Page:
San Mateo County Times - Eshoo, Speier decry debt-limit negotiations

July 8, 2011
In The News

Rep. Eshoo recently spoke with Aaron Kinney of the San Mateo County Times about the ongoing negotiations on raising the debt ceiling and avoiding a national default.  

As negotiations to raise the nation's debt limit heated up this week in Washington, Reps. Anna Eshoo and Jackie Speier were among congressional Democrats who found themselves on the outside looking in, concerned about the direction in which the talks were headed.

San Mateo County's two congresswomen said Friday they were dismayed by reports that cuts to Social Security and Medicare are being discussed by the White House and Republican leaders as part of a deal to raise the $14.3 trillion debt ceiling, and they lamented the fact that a routine vote has turned into a wide-ranging debate in which Republicans appear to have the leverage.

Eshoo and Speier would both prefer a simple up-or-down vote on raising the debt limit, which in years past has been treated as a perfunctory matter. But that prospect now seems remote, barring a complete breakdown in negotiations between the Obama administration and Republicans, who have vowed to oppose raising the limit without an agreement to enact major spending cuts.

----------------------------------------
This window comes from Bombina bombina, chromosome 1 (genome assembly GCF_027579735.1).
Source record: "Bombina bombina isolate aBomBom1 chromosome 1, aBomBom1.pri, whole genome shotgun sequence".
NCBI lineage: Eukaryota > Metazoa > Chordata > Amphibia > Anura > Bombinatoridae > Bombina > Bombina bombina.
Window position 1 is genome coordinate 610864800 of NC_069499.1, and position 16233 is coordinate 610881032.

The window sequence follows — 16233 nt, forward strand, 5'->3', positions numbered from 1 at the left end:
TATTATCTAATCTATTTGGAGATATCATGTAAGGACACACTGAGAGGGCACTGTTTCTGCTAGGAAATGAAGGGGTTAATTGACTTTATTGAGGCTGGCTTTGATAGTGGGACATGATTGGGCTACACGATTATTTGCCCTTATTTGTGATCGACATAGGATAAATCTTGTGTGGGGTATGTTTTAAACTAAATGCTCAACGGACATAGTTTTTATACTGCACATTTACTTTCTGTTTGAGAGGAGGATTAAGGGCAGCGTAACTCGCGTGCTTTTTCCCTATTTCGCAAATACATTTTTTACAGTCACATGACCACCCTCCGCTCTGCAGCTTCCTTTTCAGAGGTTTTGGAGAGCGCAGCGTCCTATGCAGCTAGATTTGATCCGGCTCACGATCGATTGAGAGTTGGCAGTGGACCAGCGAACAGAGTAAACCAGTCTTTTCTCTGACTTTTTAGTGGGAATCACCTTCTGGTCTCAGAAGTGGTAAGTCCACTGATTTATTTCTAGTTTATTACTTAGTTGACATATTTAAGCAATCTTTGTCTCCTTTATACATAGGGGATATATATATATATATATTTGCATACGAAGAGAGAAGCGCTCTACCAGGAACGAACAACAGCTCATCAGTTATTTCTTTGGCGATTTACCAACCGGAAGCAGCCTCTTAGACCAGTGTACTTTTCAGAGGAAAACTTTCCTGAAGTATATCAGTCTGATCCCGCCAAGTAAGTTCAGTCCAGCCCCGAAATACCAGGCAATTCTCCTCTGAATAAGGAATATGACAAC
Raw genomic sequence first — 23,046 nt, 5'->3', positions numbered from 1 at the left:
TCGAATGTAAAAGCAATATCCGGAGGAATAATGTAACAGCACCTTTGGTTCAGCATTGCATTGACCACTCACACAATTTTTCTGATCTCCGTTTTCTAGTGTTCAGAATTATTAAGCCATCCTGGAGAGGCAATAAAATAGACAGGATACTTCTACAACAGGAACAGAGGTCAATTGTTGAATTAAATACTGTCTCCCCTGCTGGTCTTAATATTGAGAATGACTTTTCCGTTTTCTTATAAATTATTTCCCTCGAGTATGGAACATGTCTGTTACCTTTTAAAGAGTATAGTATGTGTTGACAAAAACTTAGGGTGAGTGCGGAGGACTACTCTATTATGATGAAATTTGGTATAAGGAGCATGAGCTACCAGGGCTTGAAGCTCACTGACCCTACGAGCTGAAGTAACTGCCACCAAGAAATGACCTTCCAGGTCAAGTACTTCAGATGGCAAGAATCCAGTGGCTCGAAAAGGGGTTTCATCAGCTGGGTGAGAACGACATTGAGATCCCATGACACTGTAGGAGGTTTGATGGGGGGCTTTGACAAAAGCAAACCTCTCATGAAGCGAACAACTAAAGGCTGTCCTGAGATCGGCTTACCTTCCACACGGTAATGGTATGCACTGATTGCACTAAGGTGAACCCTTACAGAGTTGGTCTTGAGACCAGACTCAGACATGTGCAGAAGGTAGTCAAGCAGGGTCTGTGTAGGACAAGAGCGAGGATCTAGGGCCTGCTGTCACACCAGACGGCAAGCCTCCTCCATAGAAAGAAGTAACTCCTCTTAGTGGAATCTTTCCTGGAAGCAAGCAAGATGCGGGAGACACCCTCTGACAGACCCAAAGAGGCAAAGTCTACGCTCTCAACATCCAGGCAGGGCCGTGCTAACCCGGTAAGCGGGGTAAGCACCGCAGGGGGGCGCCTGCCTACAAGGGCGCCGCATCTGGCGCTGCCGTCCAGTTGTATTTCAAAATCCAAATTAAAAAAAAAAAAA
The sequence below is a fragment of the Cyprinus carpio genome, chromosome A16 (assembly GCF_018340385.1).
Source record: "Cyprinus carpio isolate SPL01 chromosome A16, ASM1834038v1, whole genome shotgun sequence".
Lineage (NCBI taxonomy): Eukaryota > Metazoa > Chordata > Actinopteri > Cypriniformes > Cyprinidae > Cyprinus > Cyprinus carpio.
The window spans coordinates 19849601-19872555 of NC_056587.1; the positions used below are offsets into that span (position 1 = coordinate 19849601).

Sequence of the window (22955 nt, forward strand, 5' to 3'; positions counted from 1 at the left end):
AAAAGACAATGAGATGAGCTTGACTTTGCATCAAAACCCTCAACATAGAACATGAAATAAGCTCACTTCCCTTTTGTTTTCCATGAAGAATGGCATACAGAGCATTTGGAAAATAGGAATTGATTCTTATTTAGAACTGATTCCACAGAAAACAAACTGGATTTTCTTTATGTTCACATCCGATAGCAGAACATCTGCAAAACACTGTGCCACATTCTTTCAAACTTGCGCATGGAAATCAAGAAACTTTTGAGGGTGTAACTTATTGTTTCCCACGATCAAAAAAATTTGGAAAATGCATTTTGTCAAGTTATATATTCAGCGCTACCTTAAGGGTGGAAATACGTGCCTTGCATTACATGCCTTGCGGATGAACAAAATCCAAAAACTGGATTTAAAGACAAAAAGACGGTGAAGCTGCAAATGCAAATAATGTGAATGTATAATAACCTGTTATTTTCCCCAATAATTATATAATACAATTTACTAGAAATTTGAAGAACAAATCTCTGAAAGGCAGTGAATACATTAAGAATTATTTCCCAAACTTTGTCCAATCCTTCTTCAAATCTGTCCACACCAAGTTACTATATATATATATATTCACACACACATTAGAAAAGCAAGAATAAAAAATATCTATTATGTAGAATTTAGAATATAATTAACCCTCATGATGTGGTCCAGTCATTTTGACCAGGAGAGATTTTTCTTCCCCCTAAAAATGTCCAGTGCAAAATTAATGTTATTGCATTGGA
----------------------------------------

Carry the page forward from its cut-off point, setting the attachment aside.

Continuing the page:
"This debt was created by the very people that now do not want to pay the bills that they created," said Eshoo, D-Palo Alto, noting that the debt ballooned under President George W. Bush due to tax cuts for the wealthiest Americans and the Afghanistan and Iraq wars. "The longer that the Republicans have used the debt ceiling to obstruct, the closer they bring us to the brink of national and international disaster."

The Peninsula lawmakers said Social Security, though it will require tweaks to ensure its long-term viability, has nothing to do with the national debt. Eshoo said she's willing to discuss Medicare cost-savings, but in a separate debate.

"There has to be a bending of the curve of the costs, especially in Medicare," said Eshoo, who supports allowing the federal government to negotiate Medicare drug prices with pharmaceutical companies and returning the savings, which Democrats have estimated at $156 billion over 10 years, to the program's trust fund.

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